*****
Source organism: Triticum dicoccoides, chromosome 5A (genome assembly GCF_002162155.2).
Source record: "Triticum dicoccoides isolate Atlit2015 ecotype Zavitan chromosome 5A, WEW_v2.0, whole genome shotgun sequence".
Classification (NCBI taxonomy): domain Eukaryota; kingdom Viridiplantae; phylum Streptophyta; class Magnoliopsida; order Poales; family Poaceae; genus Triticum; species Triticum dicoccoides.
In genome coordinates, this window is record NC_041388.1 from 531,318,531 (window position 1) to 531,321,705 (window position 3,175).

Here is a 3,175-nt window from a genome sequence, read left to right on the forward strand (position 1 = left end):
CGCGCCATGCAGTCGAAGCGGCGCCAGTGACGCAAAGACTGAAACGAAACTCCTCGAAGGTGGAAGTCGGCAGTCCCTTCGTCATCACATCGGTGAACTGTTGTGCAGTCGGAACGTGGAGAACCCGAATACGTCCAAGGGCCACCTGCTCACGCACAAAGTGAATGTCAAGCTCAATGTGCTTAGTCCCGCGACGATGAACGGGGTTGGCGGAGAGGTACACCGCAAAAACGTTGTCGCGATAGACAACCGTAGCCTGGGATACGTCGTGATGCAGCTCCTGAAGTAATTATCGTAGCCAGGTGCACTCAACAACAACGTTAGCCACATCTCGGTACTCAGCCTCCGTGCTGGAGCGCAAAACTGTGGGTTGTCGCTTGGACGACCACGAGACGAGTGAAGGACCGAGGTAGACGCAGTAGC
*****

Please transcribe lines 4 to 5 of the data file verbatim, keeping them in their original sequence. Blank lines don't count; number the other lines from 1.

In genome coordinates, this window is record NC_041388.1 from 531,318,531 (window position 1) to 531,321,705 (window position 3,175).

Here is a 3,175-nt window from a genome sequence, read left to right on the forward strand (position 1 = left end):